There are several different ways to sell your beef off the farm. One way is to sell them live weight through auction sales as feeders and or cull cows. The other way is direct to the consumer. If you sell through auction sales, they are going to be feeders between 12 to 22 months old and weigh around 600 to 800 pounds. They are going to sell by the pound and the average local price here in our area is between $1.00 to $1.60 a pound. From there, they are going to feedlots to finish them off and sold to meat processing companies to sell through grocery stores.

The other way is to raise them to butchering size and sell directly to the public. There are a couple of different directions you can go. Are you going to sell grass-fed or grain-fed animals? Grass-fed tend to be leaner and take longer to get to the optimal size to butcher. I would stay away from using any growth hormones. Many of the small producers also stay away from using antibiotics and vaccinations. This choice is totally up to the producer. If selling to feedlots, all animals have to have up-to-date vaccinated records.

I have seen where some producers are raising grass-fed animals close to the optimal butchering size and then placing them on a high grain diet for 60 to 90 days to get the marbling in the meat. They are still calling them grass-fed and that notion is up to debate. True grass-fed animals utilize grass pastures during the summer and fall, and hay products during the winter months. You need to know your market and what the consumer wants. I know when it comes to a good steak, I love the marbled meat with fat that adds flavor.

Ok, so now you have the animal where it needs to be weight-wise for butchering. How do I sell the meat to the consumer? You can sell it directly to the consumer live weight and they can arrange where and how they want it butchered. At this point, it is still mooing and alive. Another way is by the quarter, half, or whole cow-dressed weight. You have made the arrangements with a butcher and the butcher weighs the animal hanging weight. I would stick to half or whole cow sales. It’s easier to find one or two people versus four of who wants what.

In our area, you the producer (farmer) arrange for the butcher to dress the animal and its hanging in coolers at their shop. Most producers around here get between $3.50 to $5.00 a pound per side of beef. Now it’s up to the consumer to have it cut and wrapped to their specific needs. The average cost for this is around .50 cents to .80 cents a pound to cut and vacuum seal the meat into portions listed on the cut sheet. This meat does not need the USDA seal on it since the consumer buys the cow upfront.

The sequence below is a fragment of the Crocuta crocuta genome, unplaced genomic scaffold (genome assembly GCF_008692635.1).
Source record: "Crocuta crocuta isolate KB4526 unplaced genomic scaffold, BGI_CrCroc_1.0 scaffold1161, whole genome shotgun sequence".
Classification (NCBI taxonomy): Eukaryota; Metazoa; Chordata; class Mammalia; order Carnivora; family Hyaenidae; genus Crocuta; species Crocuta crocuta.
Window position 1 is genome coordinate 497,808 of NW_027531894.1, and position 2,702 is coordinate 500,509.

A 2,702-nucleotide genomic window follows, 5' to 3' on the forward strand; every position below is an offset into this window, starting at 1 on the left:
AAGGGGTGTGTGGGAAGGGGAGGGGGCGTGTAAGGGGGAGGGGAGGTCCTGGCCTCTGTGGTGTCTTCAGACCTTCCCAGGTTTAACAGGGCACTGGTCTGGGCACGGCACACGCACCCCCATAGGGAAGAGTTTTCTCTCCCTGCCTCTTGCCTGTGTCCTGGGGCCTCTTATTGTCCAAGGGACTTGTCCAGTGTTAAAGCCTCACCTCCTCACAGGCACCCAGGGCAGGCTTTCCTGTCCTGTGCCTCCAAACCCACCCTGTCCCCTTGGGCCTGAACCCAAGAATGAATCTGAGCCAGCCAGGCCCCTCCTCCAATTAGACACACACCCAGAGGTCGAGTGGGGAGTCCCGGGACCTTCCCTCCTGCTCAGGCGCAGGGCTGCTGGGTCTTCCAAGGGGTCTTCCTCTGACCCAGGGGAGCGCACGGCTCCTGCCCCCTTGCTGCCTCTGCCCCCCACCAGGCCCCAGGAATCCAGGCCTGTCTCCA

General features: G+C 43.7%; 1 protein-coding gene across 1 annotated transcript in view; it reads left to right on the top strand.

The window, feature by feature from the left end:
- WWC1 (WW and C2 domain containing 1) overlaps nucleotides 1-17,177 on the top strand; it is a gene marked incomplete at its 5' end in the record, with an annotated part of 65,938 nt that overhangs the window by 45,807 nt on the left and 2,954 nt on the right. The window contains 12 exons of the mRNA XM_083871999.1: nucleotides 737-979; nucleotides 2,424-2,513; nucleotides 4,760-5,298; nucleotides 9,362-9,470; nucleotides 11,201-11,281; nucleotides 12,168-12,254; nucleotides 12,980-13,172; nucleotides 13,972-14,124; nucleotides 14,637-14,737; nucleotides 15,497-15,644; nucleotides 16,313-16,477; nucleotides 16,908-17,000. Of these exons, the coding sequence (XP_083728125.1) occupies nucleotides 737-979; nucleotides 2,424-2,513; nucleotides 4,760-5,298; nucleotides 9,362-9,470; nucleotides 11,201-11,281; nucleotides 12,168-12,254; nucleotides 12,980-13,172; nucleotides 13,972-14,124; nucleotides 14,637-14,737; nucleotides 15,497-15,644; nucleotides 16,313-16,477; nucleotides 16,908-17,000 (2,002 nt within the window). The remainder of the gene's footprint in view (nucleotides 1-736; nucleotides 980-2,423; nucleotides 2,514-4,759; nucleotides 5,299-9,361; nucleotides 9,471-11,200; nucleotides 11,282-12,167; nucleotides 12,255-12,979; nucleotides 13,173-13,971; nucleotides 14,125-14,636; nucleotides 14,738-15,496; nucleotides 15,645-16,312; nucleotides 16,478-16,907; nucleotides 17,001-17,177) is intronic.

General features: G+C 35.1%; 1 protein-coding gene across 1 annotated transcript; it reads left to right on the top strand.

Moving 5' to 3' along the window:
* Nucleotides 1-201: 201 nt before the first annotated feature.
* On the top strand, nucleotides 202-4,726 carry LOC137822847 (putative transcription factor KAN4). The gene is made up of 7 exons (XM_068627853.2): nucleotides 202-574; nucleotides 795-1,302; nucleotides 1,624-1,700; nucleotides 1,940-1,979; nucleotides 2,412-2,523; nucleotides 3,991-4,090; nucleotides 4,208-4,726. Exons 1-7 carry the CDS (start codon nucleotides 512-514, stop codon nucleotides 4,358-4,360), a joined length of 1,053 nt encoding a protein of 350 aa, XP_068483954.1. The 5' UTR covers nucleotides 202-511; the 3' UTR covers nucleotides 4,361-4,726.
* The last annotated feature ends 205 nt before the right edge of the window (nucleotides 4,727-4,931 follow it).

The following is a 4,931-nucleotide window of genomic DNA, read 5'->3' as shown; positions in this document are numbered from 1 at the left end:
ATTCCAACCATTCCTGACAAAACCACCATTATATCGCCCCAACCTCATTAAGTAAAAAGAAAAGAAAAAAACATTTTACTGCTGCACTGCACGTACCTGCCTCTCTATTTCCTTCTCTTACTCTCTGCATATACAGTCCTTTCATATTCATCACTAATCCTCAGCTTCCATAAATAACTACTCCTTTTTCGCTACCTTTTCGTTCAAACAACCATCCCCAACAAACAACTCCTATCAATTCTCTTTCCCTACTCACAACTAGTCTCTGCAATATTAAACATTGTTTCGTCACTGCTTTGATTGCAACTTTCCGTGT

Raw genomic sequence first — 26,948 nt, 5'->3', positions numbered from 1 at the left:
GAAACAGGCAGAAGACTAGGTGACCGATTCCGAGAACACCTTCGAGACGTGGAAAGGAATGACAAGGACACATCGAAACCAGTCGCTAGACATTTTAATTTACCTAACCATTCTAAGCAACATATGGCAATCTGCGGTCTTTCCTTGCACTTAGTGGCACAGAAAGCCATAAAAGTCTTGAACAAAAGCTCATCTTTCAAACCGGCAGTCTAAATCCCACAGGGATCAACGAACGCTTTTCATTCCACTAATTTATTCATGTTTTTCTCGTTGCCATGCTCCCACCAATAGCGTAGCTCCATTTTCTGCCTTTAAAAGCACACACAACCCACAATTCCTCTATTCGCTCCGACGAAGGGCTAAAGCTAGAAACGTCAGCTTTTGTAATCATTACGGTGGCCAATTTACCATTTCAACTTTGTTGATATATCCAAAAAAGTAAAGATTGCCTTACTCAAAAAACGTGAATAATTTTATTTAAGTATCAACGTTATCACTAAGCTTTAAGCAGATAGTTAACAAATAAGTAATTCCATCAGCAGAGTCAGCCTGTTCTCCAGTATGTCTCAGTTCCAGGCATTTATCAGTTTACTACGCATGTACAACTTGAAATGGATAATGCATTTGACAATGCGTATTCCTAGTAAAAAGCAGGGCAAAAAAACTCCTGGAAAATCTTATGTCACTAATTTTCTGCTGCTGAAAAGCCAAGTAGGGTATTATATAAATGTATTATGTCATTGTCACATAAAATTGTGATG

Another way is for you the producer to arrange with a USDA butcher shop to cut and wrap all the meat to your desired needs and then sell it by the pound directly to the consumer. Many are using Facebook and their websites to do this. They break it down to what the consumer wants. Of course, the steaks and prime cuts bring the most monies. Some producers sell at their local farmers’ markets. It’s hard at the beginning to get customers. I would reach out to friends and family at first and before you know it, you will have folks coming to you through word of mouth wanting your beef.

If you opt to go with a USDA stamped shop, your costs will be higher per pound. It gives you more options, but you need to find the market for all of the beef packages. Selling it whole or half-dressed by your local non-USDA butcher shop gets your monies upfront and it is now between the butcher and the consumer of how they want it and the consumer paying the butcher to get it cut and wrapped. It depends on how involved you want to be in the process and how much time you have to devote to it. The more involved you are, the higher the costs are going to be and that needs to be passed onto the consumer.

It all comes down to how much time you want to spend on the process. Selling it through an auction sales barn will fetch you a lower price overall, but your time is diminished in the process. Selling to family and friends hanging weight involves you arranging the butchering of the animal to the point of hanging in coolers and paying the butcher to do it. The consumer takes over from there. Having a USDA shop do you requires you now to be the producer and marketeer of your product and most often more time selling directly to consumers.

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